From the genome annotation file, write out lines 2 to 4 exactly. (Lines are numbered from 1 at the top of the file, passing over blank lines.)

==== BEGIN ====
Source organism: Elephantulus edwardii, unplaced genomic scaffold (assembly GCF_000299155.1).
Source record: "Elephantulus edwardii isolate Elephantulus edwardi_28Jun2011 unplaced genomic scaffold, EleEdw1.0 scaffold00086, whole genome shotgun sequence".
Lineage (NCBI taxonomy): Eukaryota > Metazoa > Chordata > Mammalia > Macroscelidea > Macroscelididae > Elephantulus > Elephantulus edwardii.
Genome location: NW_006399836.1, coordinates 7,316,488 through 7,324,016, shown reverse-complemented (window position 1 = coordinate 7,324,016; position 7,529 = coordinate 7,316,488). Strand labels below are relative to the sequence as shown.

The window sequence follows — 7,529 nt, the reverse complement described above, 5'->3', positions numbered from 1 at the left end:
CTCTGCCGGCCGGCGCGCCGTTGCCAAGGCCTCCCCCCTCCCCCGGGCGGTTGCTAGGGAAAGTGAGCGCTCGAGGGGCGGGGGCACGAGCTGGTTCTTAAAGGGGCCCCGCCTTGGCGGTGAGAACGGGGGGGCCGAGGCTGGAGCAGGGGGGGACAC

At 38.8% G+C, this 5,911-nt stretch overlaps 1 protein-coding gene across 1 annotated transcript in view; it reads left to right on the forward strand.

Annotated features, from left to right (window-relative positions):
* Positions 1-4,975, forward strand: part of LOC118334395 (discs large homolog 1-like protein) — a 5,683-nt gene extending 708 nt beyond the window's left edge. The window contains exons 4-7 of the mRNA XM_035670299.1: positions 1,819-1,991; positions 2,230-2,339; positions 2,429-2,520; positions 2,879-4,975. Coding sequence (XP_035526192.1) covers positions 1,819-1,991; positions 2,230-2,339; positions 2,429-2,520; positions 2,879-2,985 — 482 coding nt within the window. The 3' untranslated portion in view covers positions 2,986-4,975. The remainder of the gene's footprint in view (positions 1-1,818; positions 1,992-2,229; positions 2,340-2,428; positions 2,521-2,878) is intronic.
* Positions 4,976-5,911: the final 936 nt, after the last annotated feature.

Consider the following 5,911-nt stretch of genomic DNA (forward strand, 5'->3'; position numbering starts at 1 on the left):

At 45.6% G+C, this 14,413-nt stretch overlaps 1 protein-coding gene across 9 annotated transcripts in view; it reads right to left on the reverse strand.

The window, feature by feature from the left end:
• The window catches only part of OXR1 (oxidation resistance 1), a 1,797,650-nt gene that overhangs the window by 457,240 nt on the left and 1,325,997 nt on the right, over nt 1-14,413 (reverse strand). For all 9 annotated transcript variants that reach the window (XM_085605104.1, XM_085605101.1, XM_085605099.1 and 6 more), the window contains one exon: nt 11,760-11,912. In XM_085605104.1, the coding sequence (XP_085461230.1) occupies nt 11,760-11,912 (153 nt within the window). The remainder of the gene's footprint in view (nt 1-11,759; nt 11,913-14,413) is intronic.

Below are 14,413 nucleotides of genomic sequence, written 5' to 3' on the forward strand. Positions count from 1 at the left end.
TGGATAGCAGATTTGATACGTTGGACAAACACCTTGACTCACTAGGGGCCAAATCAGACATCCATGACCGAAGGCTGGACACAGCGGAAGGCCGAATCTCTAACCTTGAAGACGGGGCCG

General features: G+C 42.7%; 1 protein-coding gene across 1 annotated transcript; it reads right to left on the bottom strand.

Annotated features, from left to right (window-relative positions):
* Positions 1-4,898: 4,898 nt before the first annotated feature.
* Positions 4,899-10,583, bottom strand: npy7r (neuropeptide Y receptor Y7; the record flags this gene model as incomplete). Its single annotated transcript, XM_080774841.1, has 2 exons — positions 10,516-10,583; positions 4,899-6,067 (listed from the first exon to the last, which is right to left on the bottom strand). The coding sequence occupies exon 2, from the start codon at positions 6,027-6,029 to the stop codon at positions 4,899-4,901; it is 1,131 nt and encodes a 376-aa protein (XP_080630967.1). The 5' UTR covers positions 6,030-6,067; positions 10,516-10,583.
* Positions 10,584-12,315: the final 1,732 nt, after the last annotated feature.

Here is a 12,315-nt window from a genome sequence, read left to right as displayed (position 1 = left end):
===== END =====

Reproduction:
Source record: "Elephantulus edwardii isolate Elephantulus edwardi_28Jun2011 unplaced genomic scaffold, EleEdw1.0 scaffold00086, whole genome shotgun sequence".
Lineage (NCBI taxonomy): Eukaryota > Metazoa > Chordata > Mammalia > Macroscelidea > Macroscelididae > Elephantulus > Elephantulus edwardii.
Genome location: NW_006399836.1, coordinates 7,316,488 through 7,324,016, shown reverse-complemented (window position 1 = coordinate 7,324,016; position 7,529 = coordinate 7,316,488). Strand labels below are relative to the sequence as shown.